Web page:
Tuesday, February 26, 2008

29 Days of Lupe Fiasco: Gangster

Most of Lupe's rap influences have been gangster rappers: 8ball & MJG, Snoop, Crucial Conflict & UGK. Remember is ATCQ fallout? I find it odd considering what Lupe raps about. Why isn't he a gangster rapper himself? Doesn't the Cool iniative go against a gangster's hustle? Maybe the iniative is not an antidote or a cure but it shines the light in order to expose that gangster lifestyle. They could be considered opposing sides of the spectrum. Lupe has said that Nas' It Was Written was a major influence to start rapping. Nas wasn't a gangster but basked in his mafiaso haze. How could gangster mentalities create such a good, differing rapper? It's as if Nas' mafiosos tales bore a snitch. What did Lupe see in It Was Written?

From re-listening to It Was Written the other day, I was at a loss for what I could take from Sir Nasir Jones. I've always liked the album but I didn't think it was something revolutionary. I'll assume three things Lupe took from It Was Written that he used to build his game up.


Every song on It Was Written is detailed down to the scratch on passenger door on the Lex coup. It's all NY state of mind, mafioso raps. It's the middle road of young hustling without sweating. Nas lets us know the proper ways of doing this and that, and every deal is measured out to the ounce. Very few things are left out: we get the whole story. While Lupe is on a different script, the details are all there. I can't remember somebody that had all his bases covered, content/lyrical wise. Everything he says builds on the previous information. His cool is thoroughly investigated. The scene he paints is so movie like just like Nas.

It's evident seconds in that Nas has a heart behind the fog that his is mafioso tales. Yeah, Nas is there to wax poetic on crime life but there are political undertones. Some are subtle while others are obviously pronounced. It's rising up, not showiness, that's his ultimate goal. Nas knew that he could fly with his everyman's smooth hustle offerings while still tossing some of his own convictions into the pot to spice it up. It makes Nas' flavor that much more rich. And I do remember that about Nas' work, that beneath the usual shinin', he was standing by something meaningful and trying to inject truths. Of course Lupe's cool is mostly about truths and convictions. But Lupe sprinkles personal feelings throughout his cool diatribe. The Cool is exposing g life by describing it in a new, fallible light. He doesn't rag on the lifestyle just to rag on it rather he rags on it to teach and demonstrate why g life is un-cool. He can be the devil's advocate and still come across as heartful.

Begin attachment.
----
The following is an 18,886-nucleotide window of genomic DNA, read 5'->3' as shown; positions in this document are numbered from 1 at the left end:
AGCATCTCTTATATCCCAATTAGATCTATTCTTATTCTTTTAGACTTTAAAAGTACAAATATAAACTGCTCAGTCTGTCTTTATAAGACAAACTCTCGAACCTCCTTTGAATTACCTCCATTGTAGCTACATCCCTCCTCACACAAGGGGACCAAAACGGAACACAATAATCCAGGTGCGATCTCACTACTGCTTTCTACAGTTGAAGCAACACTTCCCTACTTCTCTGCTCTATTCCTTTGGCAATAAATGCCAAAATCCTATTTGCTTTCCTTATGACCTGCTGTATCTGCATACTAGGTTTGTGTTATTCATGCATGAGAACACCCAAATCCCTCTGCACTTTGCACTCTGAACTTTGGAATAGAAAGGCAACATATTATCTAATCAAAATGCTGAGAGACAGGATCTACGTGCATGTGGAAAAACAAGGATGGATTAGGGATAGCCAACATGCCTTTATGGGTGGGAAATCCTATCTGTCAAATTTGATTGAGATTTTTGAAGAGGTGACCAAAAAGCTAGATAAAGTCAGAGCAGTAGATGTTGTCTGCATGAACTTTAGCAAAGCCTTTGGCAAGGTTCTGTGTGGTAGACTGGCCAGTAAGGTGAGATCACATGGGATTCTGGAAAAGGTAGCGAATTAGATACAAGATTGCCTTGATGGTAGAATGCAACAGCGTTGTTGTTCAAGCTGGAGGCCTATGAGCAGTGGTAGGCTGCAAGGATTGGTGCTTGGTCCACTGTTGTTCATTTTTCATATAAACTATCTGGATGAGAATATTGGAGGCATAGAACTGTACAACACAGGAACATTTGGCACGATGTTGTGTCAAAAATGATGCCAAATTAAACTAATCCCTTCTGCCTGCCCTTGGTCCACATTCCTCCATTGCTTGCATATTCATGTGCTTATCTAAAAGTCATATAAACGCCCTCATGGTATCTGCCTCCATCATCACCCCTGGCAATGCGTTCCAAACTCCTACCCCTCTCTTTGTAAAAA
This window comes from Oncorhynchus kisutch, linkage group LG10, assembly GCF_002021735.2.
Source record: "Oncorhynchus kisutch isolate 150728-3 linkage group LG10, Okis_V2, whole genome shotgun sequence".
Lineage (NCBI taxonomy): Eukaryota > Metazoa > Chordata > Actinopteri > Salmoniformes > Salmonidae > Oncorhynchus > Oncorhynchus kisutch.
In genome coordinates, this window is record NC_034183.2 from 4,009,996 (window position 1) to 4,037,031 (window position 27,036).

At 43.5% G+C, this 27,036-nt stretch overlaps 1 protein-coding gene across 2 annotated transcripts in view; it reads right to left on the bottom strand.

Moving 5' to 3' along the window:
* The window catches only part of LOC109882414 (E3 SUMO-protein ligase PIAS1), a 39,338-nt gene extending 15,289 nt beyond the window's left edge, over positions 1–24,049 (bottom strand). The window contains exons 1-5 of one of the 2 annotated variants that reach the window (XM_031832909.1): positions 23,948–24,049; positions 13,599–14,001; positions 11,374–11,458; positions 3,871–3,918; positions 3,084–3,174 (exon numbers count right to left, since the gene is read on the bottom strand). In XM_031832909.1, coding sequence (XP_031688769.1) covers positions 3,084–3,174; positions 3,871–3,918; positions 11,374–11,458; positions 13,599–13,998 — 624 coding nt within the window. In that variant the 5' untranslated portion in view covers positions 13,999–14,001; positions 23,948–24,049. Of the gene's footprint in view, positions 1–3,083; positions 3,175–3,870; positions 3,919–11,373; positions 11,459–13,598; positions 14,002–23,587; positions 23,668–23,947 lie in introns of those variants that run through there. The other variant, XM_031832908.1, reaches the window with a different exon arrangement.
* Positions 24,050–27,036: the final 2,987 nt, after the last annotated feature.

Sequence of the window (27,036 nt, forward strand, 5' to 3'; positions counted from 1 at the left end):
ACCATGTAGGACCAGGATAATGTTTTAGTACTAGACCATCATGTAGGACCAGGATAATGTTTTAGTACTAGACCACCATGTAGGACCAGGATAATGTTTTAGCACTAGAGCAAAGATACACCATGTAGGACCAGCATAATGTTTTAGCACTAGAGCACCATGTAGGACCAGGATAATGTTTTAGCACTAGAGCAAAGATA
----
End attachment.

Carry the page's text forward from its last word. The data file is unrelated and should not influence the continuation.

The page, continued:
"I Gave You Power" struck me upon re-listening. It's Nas flexing his creative muscles. It was one of the better tracks besides the singles. Guns don't give people power, people give guns power. Shooting the verse from the the POV of a gun was ill, and true. Here Nas is patronizing his mafiaso clientele and his own afflictions. Creativity may be the best quality Lupe expresses. Hell, the Cool is all creative. Think "Daydreamin", "Instrumental", "Gotta Eat", "Intruder Alert" and "Dumb It Down". He can appease himself with his cool iniative as well as give our minds much needed work.

1 Comments:

At 8:30 PM, Anonymous 911 said...

Now had you said NaS was the goat I wouldn't object AT ALL...lol

 

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